Vitamin B12 and the Environment

Mercury is a very dangerous poison. One of the cobalamin compounds is methyl-cobalamin, and unfortunately this can react with less poisonous Hg(II) to generate [CH3Hg]+ an even more poisonous ion.

Whilst man can exacerbate the problem greatly by releasing mercury and organomercurials into the environment, there is a natural level due to conversion of Hg(II) into [CH3Hg]+ in sediments. (See Harrison) Unfortunately anyone eating fish is likely to have an increased level of methylmercurials in their body. The formation of methymercuriials from methylcobablamin was proposed by Wood in 1968 as a direct consequence of some model reactions with the [MeCo(CN)5]3+ and Hg(II) by Halpern and Maher. The cyanocobaltates were one of the first cobalamin models, being discovered slightly before the discovery of the cobaloximes by Schrauzer.

The worst episode of methylmercury poisoning occured in Minamata Bay in Japan, with a devastating effect upon the local fishermen and their families.

From the 1930's to the 1960's, a chemical company dumped tons of mercury into Minamata Bay in Japan. Thousands of people living around the bay developed methylmercury poisoning through the consumption of contaminated fish. The victims suffered from severe neurological damage, which later became known as Minamata Disease. Symptoms of this disorder may include tingling sensations, muscle weakness, unsteady gait, tunnel vision, slurred speech, hearing loss, and abnormal behaviour, such as sudden fits of laughter. Jennifer Pepall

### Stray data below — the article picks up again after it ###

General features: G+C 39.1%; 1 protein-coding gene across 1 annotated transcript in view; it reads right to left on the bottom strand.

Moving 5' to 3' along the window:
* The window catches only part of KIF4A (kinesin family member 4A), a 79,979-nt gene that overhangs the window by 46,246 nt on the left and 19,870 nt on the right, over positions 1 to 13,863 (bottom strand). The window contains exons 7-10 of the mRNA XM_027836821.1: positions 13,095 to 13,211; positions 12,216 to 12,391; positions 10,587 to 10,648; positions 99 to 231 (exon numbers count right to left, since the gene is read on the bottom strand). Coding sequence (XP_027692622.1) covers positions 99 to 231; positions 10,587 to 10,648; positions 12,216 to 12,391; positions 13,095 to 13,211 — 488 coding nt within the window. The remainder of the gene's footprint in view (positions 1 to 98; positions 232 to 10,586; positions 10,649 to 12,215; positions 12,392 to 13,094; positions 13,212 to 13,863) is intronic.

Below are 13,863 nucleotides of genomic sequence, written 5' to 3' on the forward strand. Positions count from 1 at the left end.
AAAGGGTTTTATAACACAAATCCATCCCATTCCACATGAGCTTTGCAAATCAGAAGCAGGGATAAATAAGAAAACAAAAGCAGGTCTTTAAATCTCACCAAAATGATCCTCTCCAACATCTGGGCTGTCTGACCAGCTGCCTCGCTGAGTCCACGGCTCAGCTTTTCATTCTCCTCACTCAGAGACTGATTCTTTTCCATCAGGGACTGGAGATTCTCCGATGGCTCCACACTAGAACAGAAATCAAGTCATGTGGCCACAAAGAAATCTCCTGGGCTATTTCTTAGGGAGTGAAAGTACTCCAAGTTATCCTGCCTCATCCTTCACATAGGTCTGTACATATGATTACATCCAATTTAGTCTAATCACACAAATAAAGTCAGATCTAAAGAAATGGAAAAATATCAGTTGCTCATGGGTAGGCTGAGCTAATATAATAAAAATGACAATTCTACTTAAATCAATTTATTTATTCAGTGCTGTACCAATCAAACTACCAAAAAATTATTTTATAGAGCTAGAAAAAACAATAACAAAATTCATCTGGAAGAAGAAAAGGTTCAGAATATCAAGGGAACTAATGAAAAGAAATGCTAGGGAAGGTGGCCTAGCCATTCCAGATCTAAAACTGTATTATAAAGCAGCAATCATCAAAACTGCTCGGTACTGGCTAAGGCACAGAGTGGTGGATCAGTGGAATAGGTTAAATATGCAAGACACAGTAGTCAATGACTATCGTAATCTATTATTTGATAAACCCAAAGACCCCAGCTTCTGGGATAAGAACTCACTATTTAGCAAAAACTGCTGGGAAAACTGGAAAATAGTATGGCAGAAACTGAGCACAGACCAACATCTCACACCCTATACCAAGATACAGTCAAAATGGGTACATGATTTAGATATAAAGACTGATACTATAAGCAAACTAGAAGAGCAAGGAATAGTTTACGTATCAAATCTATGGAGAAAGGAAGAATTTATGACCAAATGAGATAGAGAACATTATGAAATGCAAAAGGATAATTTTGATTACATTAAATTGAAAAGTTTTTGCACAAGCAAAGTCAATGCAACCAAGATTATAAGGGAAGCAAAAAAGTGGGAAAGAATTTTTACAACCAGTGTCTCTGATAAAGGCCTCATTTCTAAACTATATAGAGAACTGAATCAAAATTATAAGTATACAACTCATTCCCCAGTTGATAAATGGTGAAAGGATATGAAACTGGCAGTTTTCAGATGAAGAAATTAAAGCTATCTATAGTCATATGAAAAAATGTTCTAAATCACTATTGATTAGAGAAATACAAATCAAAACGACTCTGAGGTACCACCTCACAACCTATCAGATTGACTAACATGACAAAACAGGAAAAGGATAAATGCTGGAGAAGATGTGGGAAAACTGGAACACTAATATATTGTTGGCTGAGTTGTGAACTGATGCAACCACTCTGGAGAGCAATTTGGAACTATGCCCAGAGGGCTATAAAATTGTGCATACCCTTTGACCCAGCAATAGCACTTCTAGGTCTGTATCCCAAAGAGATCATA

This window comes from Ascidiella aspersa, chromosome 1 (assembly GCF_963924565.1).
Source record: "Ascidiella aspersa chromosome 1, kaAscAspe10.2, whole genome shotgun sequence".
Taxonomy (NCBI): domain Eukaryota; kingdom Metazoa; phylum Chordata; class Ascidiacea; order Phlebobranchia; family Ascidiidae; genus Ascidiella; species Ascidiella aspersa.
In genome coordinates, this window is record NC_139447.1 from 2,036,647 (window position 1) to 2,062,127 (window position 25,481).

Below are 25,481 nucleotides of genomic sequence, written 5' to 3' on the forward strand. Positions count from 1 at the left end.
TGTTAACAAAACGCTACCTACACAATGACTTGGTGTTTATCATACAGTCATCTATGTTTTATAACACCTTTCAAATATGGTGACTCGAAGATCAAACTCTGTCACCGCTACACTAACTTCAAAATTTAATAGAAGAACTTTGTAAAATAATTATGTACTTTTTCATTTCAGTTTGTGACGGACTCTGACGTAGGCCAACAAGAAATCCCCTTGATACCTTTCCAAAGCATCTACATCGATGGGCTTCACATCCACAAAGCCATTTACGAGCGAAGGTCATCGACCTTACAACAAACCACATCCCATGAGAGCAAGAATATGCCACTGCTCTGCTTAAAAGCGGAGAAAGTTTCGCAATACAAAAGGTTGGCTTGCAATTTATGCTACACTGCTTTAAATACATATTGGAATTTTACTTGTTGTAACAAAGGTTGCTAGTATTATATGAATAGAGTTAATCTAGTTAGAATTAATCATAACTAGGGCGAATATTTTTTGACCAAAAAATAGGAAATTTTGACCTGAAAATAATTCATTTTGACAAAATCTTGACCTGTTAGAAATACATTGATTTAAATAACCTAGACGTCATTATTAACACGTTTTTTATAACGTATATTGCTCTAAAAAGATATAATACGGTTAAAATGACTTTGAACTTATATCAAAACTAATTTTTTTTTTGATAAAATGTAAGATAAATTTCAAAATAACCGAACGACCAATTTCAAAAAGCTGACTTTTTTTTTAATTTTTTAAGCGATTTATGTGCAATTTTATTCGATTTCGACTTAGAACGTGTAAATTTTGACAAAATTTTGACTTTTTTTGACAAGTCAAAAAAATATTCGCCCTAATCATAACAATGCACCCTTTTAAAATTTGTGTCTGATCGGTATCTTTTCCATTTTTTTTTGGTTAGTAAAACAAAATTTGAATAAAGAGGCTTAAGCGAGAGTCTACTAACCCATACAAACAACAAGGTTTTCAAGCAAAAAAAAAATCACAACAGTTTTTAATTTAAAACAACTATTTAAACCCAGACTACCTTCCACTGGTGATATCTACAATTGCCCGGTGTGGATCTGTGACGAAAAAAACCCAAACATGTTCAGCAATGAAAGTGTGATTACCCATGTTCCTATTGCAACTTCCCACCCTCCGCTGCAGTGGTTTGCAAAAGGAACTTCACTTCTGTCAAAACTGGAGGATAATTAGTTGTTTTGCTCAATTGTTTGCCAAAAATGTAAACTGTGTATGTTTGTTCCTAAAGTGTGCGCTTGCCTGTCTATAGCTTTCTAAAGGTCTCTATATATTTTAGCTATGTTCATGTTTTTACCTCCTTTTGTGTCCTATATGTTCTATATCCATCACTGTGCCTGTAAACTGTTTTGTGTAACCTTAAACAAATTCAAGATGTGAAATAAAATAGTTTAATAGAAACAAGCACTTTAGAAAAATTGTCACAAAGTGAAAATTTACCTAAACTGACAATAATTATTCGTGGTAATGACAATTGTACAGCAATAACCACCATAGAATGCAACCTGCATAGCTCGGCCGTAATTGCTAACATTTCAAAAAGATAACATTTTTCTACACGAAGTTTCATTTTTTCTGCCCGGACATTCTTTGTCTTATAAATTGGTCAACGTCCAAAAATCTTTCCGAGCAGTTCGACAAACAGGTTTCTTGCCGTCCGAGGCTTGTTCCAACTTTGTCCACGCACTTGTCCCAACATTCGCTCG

A Google search on "Minamata" will produce many more such 'hits'. However you might like to read (and disseminate) the statement from the Tokyo Exposition of 1996, by Saburo Horikawa
Humankind never learns, the latest problems with mercury poisoning are now occuring with gold miners working on tributaries of the Amazon